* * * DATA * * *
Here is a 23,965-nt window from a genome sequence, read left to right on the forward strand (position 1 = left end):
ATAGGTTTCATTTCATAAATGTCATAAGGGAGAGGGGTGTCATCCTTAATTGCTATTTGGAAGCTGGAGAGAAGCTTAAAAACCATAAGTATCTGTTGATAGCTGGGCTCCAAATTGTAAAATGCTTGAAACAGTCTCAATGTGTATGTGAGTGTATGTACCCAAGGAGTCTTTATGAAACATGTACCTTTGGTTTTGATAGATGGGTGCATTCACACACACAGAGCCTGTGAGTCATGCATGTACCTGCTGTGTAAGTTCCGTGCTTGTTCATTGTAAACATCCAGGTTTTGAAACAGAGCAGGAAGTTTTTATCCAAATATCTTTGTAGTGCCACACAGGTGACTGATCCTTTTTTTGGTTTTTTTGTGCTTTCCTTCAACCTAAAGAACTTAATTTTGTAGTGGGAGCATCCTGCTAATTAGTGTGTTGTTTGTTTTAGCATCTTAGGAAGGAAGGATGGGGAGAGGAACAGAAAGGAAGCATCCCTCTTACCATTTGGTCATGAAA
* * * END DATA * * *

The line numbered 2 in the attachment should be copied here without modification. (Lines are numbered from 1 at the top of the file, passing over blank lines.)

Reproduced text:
ATAGGTTTCATTTCATAAATGTCATAAGGGAGAGGGGTGTCATCCTTAATTGCTATTTGGAAGCTGGAGAGAAGCTTAAAAACCATAAGTATCTGTTGATAGCTGGGCTCCAAATTGTAAAATGCTTGAAACAGTCTCAATGTGTATGTGAGTGTATGTACCCAAGGAGTCTTTATGAAACATGTACCTTTGGTTTTGATAGATGGGTGCATTCACACACACAGAGCCTGTGAGTCATGCATGTACCTGCTGTGTAAGTTCCGTGCTTGTTCATTGTAAACATCCAGGTTTTGAAACAGAGCAGGAAGTTTTTATCCAAATATCTTTGTAGTGCCACACAGGTGACTGATCCTTTTTTTGGTTTTTTTGTGCTTTCCTTCAACCTAAAGAACTTAATTTTGTAGTGGGAGCATCCTGCTAATTAGTGTGTTGTTTGTTTTAGCATCTTAGGAAGGAAGGATGGGGAGAGGAACAGAAAGGAAGCATCCCTCTTACCATTTGGTCATGAAA